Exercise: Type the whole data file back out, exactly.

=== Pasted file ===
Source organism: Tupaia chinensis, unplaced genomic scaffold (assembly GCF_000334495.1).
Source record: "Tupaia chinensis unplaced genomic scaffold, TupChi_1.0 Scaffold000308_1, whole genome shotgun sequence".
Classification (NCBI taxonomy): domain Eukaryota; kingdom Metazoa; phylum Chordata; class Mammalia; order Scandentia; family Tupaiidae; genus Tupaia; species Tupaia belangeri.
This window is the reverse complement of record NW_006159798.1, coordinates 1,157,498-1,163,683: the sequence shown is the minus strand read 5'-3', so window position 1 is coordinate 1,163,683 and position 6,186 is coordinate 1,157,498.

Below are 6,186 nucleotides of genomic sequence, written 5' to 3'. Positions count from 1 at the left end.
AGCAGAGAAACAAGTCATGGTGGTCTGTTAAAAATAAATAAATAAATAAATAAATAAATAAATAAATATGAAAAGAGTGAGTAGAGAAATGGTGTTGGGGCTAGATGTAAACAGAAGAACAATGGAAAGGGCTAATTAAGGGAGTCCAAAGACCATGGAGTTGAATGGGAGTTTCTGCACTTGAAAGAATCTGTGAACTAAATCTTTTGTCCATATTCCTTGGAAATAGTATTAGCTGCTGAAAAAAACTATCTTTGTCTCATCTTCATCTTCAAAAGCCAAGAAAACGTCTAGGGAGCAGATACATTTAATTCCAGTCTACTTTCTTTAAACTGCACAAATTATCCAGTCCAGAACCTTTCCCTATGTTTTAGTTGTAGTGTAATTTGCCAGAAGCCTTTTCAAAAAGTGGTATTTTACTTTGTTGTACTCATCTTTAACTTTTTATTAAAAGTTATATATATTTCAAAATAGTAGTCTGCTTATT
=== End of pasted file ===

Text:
Source organism: Tupaia chinensis, unplaced genomic scaffold (assembly GCF_000334495.1).
Source record: "Tupaia chinensis unplaced genomic scaffold, TupChi_1.0 Scaffold000308_1, whole genome shotgun sequence".
Classification (NCBI taxonomy): domain Eukaryota; kingdom Metazoa; phylum Chordata; class Mammalia; order Scandentia; family Tupaiidae; genus Tupaia; species Tupaia belangeri.
This window is the reverse complement of record NW_006159798.1, coordinates 1,157,498-1,163,683: the sequence shown is the minus strand read 5'-3', so window position 1 is coordinate 1,163,683 and position 6,186 is coordinate 1,157,498.

Below are 6,186 nucleotides of genomic sequence, written 5' to 3'. Positions count from 1 at the left end.
AGCAGAGAAACAAGTCATGGTGGTCTGTTAAAAATAAATAAATAAATAAATAAATAAATAAATAAATATGAAAAGAGTGAGTAGAGAAATGGTGTTGGGGCTAGATGTAAACAGAAGAACAATGGAAAGGGCTAATTAAGGGAGTCCAAAGACCATGGAGTTGAATGGGAGTTTCTGCACTTGAAAGAATCTGTGAACTAAATCTTTTGTCCATATTCCTTGGAAATAGTATTAGCTGCTGAAAAAAACTATCTTTGTCTCATCTTCATCTTCAAAAGCCAAGAAAACGTCTAGGGAGCAGATACATTTAATTCCAGTCTACTTTCTTTAAACTGCACAAATTATCCAGTCCAGAACCTTTCCCTATGTTTTAGTTGTAGTGTAATTTGCCAGAAGCCTTTTCAAAAAGTGGTATTTTACTTTGTTGTACTCATCTTTAACTTTTTATTAAAAGTTATATATATTTCAAAATAGTAGTCTGCTTATT